Salted Chocolate Almond Toffee

I hope everyone had a wonderful holiday full of family, good food, treats, and relaxation.  We spent Christmas eve and Christmas day with my family relaxing, eating way too much of this and this, and drinking champagne. It was wonderful. Now that the holidays are over, there are a slew of healthy recipes hitting the blog world as people gear up to get in shape after the New Year.  I will have plenty of those recipes soon but first I want to share a candy recipe.  Yup. Sorry. If you’re looking for something not made of chocolate, sugar, and butter – you may be out of luck today.


I recently purchased a candy thermometer because I was determined to start experimenting with candy making.  I’ve always been intimidated by the candy making process – thermometers, molten hot sugar, and various firm, soft, and hard ball stages seemed like pretty scary stuff.   After my big (well, $15 big) purchase, I decided to start small and make a simple salted chocolate almond toffee using a recipe from David Lebovitz.



I cautiously attached my thermometer to my pot and got to work, being utterly intimidated the entire time.  Things went smoothly during the cooking process and it was much easier than expected – there was no stirring, nothing burned, and I didn’t catch anything on fire.  I poured the toffee, spread the chocolate, sprinkled the almonds and anxiously waited for it to set.  I nervously tested it a half hour later – it had set up like a dream.  I was feeling a bit more confident after my successful batch of toffee and decided to give it another go. Five batches of toffee later – I’m feeling confident, excited, and a little hyper from all the sugar. So if you’re intimidated by candy making, give this recipe a try.  You might just turn into a candy maker.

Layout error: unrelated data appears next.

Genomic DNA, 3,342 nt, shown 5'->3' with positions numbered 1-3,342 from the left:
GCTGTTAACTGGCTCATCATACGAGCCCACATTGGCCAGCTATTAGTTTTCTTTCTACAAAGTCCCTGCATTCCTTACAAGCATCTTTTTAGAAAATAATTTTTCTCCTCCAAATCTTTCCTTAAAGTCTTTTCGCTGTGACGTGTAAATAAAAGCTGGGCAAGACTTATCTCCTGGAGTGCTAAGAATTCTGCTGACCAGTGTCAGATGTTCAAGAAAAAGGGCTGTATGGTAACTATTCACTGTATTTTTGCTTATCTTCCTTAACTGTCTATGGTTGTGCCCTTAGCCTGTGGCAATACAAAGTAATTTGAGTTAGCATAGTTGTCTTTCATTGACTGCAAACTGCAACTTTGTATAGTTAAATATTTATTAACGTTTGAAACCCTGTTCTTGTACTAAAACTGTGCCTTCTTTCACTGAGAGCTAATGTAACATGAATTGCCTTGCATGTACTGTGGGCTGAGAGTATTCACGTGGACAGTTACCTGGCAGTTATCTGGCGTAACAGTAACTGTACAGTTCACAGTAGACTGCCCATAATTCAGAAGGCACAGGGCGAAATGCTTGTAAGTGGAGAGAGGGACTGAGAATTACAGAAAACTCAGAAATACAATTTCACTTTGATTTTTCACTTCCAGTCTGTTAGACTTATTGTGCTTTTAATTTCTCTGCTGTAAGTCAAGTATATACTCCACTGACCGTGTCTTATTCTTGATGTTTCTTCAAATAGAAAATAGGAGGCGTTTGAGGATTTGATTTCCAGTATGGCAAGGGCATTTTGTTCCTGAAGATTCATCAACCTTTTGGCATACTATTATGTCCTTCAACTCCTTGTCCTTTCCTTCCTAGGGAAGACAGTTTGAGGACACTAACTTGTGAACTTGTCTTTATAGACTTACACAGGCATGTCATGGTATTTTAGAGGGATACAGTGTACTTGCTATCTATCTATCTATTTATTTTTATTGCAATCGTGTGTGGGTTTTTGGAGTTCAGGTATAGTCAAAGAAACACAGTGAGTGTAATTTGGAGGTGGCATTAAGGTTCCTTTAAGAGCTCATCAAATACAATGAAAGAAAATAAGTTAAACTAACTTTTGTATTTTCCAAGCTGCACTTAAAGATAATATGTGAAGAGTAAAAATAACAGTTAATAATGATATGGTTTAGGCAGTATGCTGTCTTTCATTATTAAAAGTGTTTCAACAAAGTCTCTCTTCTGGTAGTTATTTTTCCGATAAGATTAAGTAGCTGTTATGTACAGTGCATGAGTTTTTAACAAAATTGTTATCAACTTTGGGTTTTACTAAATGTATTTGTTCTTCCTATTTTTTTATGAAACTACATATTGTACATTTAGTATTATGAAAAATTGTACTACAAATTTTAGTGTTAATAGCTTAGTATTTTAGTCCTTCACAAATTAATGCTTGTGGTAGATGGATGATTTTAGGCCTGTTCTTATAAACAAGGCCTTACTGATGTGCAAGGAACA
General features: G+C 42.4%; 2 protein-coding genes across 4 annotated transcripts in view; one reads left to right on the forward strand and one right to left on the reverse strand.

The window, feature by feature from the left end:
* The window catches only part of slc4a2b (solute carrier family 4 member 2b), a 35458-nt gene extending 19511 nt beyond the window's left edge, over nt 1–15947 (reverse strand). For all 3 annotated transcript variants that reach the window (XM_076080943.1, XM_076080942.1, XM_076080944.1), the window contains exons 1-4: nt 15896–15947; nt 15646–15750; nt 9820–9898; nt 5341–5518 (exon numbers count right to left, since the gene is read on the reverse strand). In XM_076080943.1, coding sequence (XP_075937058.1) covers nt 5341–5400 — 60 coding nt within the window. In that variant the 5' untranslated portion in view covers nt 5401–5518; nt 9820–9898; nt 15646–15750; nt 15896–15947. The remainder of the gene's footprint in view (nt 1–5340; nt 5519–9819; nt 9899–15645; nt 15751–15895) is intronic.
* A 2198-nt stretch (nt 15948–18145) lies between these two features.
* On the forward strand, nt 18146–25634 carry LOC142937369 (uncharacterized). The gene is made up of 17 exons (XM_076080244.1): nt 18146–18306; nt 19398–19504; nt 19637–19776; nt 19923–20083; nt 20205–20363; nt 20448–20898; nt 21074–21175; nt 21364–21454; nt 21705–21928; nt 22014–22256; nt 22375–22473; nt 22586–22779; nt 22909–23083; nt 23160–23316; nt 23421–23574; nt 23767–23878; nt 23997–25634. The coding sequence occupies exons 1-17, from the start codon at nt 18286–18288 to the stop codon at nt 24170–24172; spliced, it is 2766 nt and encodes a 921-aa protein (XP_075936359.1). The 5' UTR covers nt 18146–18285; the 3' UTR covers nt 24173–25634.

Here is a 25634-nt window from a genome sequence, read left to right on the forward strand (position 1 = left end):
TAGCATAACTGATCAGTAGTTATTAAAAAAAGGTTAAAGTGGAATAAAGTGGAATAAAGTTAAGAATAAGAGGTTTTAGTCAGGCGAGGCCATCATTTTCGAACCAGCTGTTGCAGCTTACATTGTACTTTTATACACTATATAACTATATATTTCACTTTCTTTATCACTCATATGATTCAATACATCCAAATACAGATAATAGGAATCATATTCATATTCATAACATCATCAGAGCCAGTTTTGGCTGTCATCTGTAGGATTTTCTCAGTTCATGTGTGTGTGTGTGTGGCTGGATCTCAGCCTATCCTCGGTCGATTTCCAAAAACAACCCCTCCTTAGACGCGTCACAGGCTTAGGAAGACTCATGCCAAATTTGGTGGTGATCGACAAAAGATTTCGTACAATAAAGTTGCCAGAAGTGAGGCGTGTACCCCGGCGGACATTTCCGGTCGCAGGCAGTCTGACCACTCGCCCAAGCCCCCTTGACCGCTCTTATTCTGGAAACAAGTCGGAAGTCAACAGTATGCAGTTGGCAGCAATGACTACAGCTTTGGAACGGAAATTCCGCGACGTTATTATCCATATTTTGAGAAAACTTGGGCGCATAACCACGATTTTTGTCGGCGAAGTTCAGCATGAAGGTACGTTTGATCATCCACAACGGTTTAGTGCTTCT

Salted Chocolate Almond Toffee

Yields: 1 8X8 batch of toffee

Barely adapted from: David Lebovitz

*special equipment: candy thermometer

1 stick of butter

¼ cup brown sugar, lightly packed

1 cup white granulated sugar

2 Tbsp. water

¼ tsp. baking soda

1 tsp. vanilla extract

1 cup bittersweet or semisweet chocolate chips

½ cup slivered almonds

a dusting of sel gris or other high quality finishing salt

1. Attach your candy thermometer to a medium, heavy-bottomed pot.  You want a pot that cooks evenly.

2. Line a baking sheet (8x8 or larger) with lightly greased (use  vegetable oil or cooking spray) parchment paper.  Do not overgrease or you may have some slightly greasy toffee.  Set aside, near your pot.

3. Add butter, sugars, and water to the pot. At this time, go ahead and measure out your baking soda and vanilla and set them in separate small bowls near your pot.

4. Heat over steady medium heat.  Try not to stir! Just swirl the pot a bit every few minutes to keep things moving. Stirring encourages the sugar crystals to rejoin which makes clumps, not smooth toffee.  It can also break the butter. So really, don’t stir.

5.  As the mix heats up, very carefully, give it a small quick stir with a  silicon whisk if you are noticing hot spots.  If you don’t have hot spots, just let it bubble away.

6.  Once your candy thermometer reads 300F, shut off the heat and quickly and very, very carefully stir in the baking soda and vanilla extract.  It will steam and bubble violently when you add it.

7.  Pour the toffee onto your lined baking sheet.  You shouldn’t need to spread it around but if you do, quickly even out your toffee with a silicon spatula.

8.  Pour chocolate chips over hot toffee and let them sit for 2 minutes.  Use an offset spatula or rubber spatula to spread the chocolate evenly over the surface of the toffee.

9.  Sprinkle a flurry of salt over the chocolate.  You want a very, very light dusting.

10.  Add the almonds to the chocolate.  You can leave them in whole slivers or crush them up a bit.  I simply gave them a quick crush in my hand before I sprinkled them on so I had some larger whole pieces and some smaller pieces.

11.  Let cool completely on your counter or in your fridge if you’re in a hurry and break into several pieces using a sharp knife. Store in an airtight container for up to 10 days.